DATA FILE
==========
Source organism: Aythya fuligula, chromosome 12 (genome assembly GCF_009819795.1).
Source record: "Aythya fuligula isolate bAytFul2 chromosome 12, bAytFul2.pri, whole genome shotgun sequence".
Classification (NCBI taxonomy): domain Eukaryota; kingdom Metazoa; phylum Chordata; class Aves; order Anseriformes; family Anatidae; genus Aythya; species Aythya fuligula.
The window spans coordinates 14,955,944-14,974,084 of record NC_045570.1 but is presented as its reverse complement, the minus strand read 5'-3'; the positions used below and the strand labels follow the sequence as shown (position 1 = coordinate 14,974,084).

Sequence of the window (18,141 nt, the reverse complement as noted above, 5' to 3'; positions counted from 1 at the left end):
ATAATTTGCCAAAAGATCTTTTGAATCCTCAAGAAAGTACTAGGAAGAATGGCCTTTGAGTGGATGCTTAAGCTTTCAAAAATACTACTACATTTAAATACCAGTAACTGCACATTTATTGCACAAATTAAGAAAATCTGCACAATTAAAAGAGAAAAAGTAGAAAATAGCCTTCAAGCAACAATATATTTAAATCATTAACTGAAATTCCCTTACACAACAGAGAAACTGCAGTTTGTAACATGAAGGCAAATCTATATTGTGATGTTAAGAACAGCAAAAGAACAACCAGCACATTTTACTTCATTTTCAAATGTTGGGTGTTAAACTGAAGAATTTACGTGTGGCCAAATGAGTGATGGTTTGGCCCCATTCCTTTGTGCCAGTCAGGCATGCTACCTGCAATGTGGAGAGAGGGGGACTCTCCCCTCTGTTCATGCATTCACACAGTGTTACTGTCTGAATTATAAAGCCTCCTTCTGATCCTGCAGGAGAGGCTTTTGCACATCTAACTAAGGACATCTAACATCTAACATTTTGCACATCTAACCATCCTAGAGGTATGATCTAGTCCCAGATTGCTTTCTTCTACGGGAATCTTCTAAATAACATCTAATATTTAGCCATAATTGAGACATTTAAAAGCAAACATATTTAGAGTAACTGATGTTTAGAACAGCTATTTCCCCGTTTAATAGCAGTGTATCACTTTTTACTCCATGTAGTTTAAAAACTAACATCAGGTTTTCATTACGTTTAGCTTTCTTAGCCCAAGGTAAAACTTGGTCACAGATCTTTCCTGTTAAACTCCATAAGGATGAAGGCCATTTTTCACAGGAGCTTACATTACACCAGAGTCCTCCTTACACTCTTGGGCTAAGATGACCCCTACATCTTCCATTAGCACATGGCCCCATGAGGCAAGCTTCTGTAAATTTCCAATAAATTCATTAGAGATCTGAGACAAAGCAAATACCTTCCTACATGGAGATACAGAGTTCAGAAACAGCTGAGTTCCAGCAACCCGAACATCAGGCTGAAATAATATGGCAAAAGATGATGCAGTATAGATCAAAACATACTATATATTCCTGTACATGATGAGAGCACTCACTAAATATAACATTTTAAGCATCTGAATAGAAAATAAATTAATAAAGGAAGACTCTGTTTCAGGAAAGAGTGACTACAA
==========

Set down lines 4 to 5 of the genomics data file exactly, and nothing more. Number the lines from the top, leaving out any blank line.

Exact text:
The window spans coordinates 14,955,944-14,974,084 of record NC_045570.1 but is presented as its reverse complement, the minus strand read 5'-3'; the positions used below and the strand labels follow the sequence as shown (position 1 = coordinate 14,974,084).

Sequence of the window (18,141 nt, the reverse complement as noted above, 5' to 3'; positions counted from 1 at the left end):